In fact, a more advanced economic concept regarding total revenue, shows that total revenue is always maximized where the PED = 1, which occurs at the midpoint of the straight line demand curve. Every price point above the midpoint will have an elasticity greater than 1 and is considered price elastic, and each percentage decrease in price will lead to a relatively greater percentage increase in the quantity that is demanded, and the revenue will go up. At every price point below the midpoint on a straight line demand curve, the elasticity is less than 1 and is considered price inelastic, and each percentage decrease in price will lead to a relatively smaller increase in the percentage of the quantity that is demanded, and the revenue will go down. 

To summarize, every straight line demand curve has a midpoint with a PED of 1 (a midpoint with unitary elasticity) and a segment of increasing elasticity heading away from one (1) and getting closer and closer to infinity, and a segment of increasing inelasticity below one (1) (a decimal number) heading closer and closer to zero (0). 

Cross Elasticity of Demand (XED)

The formula for measuring XED is the % change in Demand of of Good B (divided by) % change in the price of good A. In other words, we are looking at how much response a product has to a change the price of another product. Additionally, we are looking at how the product responds in addition to how much it responds.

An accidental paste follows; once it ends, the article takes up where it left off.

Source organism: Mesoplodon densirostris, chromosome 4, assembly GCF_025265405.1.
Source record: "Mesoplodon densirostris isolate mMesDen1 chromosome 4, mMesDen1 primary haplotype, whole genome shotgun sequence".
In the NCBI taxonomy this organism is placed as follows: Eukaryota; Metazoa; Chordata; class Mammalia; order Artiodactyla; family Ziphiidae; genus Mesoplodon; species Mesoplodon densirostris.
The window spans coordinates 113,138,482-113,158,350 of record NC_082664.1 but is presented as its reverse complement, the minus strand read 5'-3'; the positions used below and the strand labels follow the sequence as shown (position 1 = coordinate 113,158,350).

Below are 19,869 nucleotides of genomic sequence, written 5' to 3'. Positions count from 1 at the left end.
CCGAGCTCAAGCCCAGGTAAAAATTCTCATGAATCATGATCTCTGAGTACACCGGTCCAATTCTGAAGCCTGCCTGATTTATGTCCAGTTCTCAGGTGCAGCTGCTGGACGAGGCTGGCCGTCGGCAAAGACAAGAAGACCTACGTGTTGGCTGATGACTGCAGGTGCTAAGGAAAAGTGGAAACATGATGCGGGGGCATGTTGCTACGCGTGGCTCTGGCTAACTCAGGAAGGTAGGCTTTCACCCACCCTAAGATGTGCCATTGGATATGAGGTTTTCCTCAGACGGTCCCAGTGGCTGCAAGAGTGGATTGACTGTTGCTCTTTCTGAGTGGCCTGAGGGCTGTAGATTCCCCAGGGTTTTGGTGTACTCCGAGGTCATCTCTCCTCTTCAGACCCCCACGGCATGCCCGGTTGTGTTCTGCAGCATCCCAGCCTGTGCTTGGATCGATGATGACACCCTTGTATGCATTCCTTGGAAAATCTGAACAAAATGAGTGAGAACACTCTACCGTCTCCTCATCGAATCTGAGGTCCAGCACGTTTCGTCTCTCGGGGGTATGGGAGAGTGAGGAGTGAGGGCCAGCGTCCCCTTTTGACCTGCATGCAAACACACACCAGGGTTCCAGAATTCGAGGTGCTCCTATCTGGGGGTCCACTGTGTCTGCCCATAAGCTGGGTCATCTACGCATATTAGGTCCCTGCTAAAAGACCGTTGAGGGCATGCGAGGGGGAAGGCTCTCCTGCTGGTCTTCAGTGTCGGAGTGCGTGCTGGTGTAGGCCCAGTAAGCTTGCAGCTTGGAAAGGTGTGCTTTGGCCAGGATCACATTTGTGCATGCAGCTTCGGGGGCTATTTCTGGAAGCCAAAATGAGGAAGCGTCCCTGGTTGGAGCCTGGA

Since the price of Good B is not changing the demand curve for Good B is shifting in response to the change in the price of another product which may be a substitute or a complement. In fact, there is a change in the quantity demanded of Good B at every price; thus, the whole curve moves. 

In the above graph, the price of Good A was lowered from $9 to $2. This led to an increase of the quantity demanded of Good A  from 2 units to 10 units. But where did these customers come from? Some where not purchasing anything as they waited for the price to drop. But some were buying a similar good, or in economic terms a substitute good, like Good B.  So, as the price drops for Good A, those people buying Good B  as a substitute for Good A  begin to buy less of Good B  at every price point. Therefore, the demand for Good B  at every price decreases, represented by a shift of the whole demand curve for Good B to the left. 

It is possible that another good sees an increase in the demand at every price due to the fact that people are purchasing more of the first good. This relationship is called complementary goods. Image that Good A  is an iPhone. If the price of iPhones decreases and the quantity demanded of iPhones increases, then a complementary good, such as phone cases (Good C), will see an increase in sales at each and every price (a rightward shift of the curve). 

Both of the the above situations are referred to as the "Substitution Effect." 

 

 

XED is used to determine which way the curve will shift and to what extent the response will be. 

 

If XED is positive then the goods are substitutes

If XED is negative then the goods are complements 

The closer the XED is to zero (0), the more unrelated the two goods are.